The announcement of the shortlist for the 30th Turner Prize was made last week, and, as ever, it was met with a strident wall of comment. First and foremost on the critical agenda was the fact that nowhere among the contenders could be found a “traditional” artist, with neither painting nor sculpture having a representative. Who knows what this “means for British art” but what is clear is that, as technology advances apace, the spectrum of artistic creativity expands into once inconceivable possibilities. Also, with two of the artists emerging from Glasgow School of Art, and another a Canadian who has taken up residence in Glasgow, once again a Scottish winner is looking likely. Should this be the case, it will be the seventh Scottish victor since 1996, raising the question of what the Turner Prize will do for winners should the Scots vote in favour of Independence.
So, in advance of the victory announcement in December this year, and to help you work out who you want to win, we consider the four nominees and their work.
Nominated for his work that first showed at 2013’s Venice Biennale, Richards has been dubbed a Youtube artist, as he sculpts his video works using both footage found on the internet and what he has filmed himself. His piece Rosebud features erotic images and clips – including works by Mapplethorpe and the like – sourced from the Tokyo library, where the genitalia had been scratched out in accordance with decency laws.
Canadian born, but now based in Glasgow, Phillips is nominated for Workshop, a two month project which explored the collaborative process of printing and production by asking a range of artists, designers and women’s groups to contribute to printed works, allowing the artist to consider the potential of “working together” and what that creates.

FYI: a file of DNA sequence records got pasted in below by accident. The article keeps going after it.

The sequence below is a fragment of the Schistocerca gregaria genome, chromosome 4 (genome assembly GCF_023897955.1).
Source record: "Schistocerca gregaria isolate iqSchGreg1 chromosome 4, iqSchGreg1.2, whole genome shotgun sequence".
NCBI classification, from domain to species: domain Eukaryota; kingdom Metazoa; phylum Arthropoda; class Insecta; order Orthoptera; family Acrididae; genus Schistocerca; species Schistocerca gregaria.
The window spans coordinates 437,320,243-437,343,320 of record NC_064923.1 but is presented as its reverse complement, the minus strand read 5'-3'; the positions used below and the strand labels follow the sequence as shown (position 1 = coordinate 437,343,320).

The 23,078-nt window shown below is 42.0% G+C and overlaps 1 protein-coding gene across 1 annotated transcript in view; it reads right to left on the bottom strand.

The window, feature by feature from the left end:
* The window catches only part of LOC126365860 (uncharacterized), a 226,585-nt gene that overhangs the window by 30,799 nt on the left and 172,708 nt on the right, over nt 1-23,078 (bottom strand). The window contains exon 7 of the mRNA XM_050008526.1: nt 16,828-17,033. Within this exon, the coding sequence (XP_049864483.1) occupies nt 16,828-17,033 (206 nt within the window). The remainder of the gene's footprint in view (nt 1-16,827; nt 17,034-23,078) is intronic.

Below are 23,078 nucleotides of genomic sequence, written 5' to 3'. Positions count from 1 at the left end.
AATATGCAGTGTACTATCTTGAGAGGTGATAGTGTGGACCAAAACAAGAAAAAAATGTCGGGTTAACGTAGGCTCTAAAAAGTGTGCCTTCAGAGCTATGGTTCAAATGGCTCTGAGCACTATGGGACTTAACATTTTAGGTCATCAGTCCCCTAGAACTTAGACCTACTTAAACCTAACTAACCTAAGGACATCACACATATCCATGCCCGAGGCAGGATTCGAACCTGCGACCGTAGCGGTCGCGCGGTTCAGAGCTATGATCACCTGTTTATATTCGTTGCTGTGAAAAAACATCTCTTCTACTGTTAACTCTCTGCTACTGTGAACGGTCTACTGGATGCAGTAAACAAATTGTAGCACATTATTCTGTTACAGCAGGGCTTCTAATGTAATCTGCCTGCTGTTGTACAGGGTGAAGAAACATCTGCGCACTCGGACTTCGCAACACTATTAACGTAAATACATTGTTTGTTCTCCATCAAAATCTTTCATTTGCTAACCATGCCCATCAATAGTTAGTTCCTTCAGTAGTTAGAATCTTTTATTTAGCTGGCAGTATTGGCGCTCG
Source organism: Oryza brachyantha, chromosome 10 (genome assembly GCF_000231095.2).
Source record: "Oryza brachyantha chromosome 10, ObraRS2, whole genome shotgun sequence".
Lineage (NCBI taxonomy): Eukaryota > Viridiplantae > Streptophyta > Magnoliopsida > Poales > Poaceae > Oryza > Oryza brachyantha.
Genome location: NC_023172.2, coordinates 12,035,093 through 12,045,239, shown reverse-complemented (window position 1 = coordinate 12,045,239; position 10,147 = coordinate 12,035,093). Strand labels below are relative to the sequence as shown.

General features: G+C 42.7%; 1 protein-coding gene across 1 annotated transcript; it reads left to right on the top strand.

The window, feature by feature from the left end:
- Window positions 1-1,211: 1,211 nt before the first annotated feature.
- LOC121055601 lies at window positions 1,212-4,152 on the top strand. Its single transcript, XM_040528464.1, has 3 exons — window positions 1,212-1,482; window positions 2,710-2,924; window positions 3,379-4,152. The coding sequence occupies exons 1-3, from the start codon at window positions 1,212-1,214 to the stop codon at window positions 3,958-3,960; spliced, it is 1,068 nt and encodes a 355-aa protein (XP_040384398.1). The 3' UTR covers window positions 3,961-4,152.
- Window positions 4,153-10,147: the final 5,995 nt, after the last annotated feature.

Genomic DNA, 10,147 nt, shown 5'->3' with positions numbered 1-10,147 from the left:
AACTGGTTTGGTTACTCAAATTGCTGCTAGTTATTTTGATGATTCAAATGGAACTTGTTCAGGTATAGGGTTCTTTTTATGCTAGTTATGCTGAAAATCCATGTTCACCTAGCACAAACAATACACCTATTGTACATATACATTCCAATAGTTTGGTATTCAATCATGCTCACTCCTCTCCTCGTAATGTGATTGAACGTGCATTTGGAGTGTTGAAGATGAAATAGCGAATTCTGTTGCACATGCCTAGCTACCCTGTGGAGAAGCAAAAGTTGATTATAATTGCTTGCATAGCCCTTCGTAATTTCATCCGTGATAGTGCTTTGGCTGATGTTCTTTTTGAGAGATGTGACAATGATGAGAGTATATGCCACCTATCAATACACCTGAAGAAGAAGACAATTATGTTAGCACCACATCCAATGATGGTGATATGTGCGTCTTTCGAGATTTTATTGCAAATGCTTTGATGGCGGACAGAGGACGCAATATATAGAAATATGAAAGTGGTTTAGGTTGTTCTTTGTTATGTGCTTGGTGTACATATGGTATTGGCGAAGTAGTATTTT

Another artist nominated for a work that first showed at 2013’s Venice Biennale, Campbell comes to the Turner list via Glasgow School of Art, and through inspiration borne by the likes of the late Chris Marker and Alan Renais. His video piece It for Others, muses on the creation and truth of history, using found and new footage, including an original dance work by Michael Clark.
Another graduate from the Glasgow School of Art, Vonna-Michell’s work weaves together spoken word narratives, slide shows, photography and performance to create immersive story telling experiences. He is nominated for his work Postscript II (Berlin), a fragmented, poetic piece incorporating his parent’s biographies, personal experiences and fictional strands into a truly unusual artistic encounter.
The winner of the 2014 Turner Prize will be announced on December 1.